This Monumental Breakthrough Could Turn the World Upside Down — and Make Some Investors Filthy Rich


You might have heard the stories about Ponce de Leon’s search for the fountain of youth. As it turns out, there’s no evidence that the Spanish explorer actually embarked on such a search. The stories appear to be as mythical as the fountain of youth itself.

But the idea of restoring youth could be about to move from myth to reality. Scientists announced a monumental breakthrough last week that could turn the world upside down. And it just might make some investors filthy rich.

Unlocking the cause of aging

The conventional wisdom among scientists for years has been that DNA mutations over time cause aging. However, a team of scientists led by Harvard Medical School professor David Sinclair appears to have shown that epigenetic changes (chemical and structural changes that affect genes, but without DNA sequence alterations) could instead be an important — and perhaps even primary — cause of aging.

Image source: Getty Images.

Sinclair and his fellow researchers published results on Jan. 12, 2023, in the scientific journal Cell detailing their findings from a 13-year study. His previous research had shown that epigenetic changes coincide with aging. However, last week’s report demonstrated that these epigenetic changes actually drive aging.

In the recently concluded study, scientists induced aging in mice by mimicking breaks in chromosomes that didn’t alter their genetic code. Such breaks occur naturally over time in mice and other animals. Sinclair’s team pressed the fast-forward button with their approach to make the mice age much more quickly. 

But they didn’t stop there. The researchers then injected a gene therapy in the mice that reversed the induced epigenetic changes. The mice appeared to be made young again, with no signs of aging. This process could even be repeated, with the scientists inducing aging in mice and restoring their youth at will. 

Sinclair told CNN that the mice cells went back “to between 50% and 75% of the original age.” He said that the upper range appeared to be the limit for age reversal, but that the team didn’t yet understand why.

Head-spinning implications

The research team is already moving forward with testing this same approach, which they call ICE (inducible changes to the epigenome) in monkeys. Their goal is to conduct studies in humans if the preclinical testing goes well, focusing on age-related diseases that cause blindness.

Inducing epigenetic changes might not work in humans. Even if it does, it could be decades before it’s available outside clinical studies. However, there’s no question that the potential for age-reversing gene therapy has head-spinning implications.

In his interview with CNN, Sinclair stated, “We’re talking about taking someone who’s old or sick and making their whole body or a specific organ young again, so the disease goes away.” Age-related diseases such as Alzheimer’s disease, cardiovascular disease, and neuromuscular degeneration could one day be reversible.

This would radically transform society. Healthcare costs associated with caring for the elderly could decline. Social Security and Medicare would probably need to be dramatically overhauled as Americans live longer lives. Many people would likely work longer, shaking up the workplace.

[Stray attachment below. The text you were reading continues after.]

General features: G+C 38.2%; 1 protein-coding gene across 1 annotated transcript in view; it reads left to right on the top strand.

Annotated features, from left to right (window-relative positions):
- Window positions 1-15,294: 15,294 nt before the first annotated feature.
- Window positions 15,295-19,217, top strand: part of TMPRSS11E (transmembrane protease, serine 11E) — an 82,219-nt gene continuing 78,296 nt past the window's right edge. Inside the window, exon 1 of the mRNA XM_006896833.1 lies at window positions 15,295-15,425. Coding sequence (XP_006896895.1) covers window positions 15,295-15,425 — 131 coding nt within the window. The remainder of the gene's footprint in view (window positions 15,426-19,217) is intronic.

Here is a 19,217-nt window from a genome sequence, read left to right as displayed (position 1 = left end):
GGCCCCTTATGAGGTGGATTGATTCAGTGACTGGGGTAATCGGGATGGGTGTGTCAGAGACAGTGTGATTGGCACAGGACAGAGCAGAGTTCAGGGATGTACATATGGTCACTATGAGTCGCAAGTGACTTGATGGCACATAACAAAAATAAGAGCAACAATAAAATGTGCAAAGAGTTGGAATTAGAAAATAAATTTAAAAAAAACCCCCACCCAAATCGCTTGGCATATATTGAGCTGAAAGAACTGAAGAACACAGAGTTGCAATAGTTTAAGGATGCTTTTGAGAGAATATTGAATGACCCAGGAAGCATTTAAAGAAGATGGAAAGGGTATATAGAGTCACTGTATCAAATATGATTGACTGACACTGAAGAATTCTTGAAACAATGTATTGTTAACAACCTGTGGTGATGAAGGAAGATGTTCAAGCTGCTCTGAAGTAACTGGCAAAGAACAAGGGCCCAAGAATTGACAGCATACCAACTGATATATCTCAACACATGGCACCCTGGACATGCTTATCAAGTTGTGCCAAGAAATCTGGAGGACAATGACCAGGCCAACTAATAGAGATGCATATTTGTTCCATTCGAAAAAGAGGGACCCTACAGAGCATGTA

A way-too-early look at investing opportunities

Trying to identify investing opportunities at this point with the ICE approach is admittedly getting the cart way before the horse. But it’s not too early to predict that some investors could become filthy rich over time if ICE pans out.

Sinclair and several scientists on his team have affiliations with biotech companies, including Cantata Bio, Life Biosciences, and Zymo Research. Most of these companies remain privately held for now, though. Another private company, Rejuvenate Bio, is also pursuing similar research and recently reported results from a study where it modestly increased longevity in elderly mice. If one or more of these biotechs go public, they could generate huge returns in the future if their testing is successful.

Alphabet‘s (GOOG 0.76%) (GOOGL 0.84%) Calico also focuses on research to extend the human life span. It teamed up with AbbVie (ABBV -0.94%) to develop new therapies for age-related diseases. The two big partners are likely closely watching the latest developments, especially considering that AbbVie already has epigenetics programs underway.

There’s also an entire industry that could benefit significantly as advances are made in treating age-related diseases. Health insurance stocks should soar if new innovations make it possible to lower healthcare costs. UnitedHealth Group (UNH -0.53%) ranks as the biggest health insurer based on market cap and stands out as one of the best picks right now.

Of course, where there are winners, there are also losers. Companies such as Biogen (BIIB -0.08%) and Eisai (ESALY 1.48%), which recently secured U.S. regulatory approval for Alzheimer’s disease drug Lequembi, could see their profits zapped if major progress is made with ICE.

Again, it’s way too early for investors to jump on a given horse in this race. But the findings announced last week really could be game changing and generate massive wealth down the road. 

Suzanne Frey, an executive at Alphabet, is a member of The Motley Fool’s board of directors. Keith Speights has positions in AbbVie and Alphabet. The Motley Fool has positions in and recommends Alphabet. The Motley Fool recommends Biogen and UnitedHealth Group. The Motley Fool has a disclosure policy.


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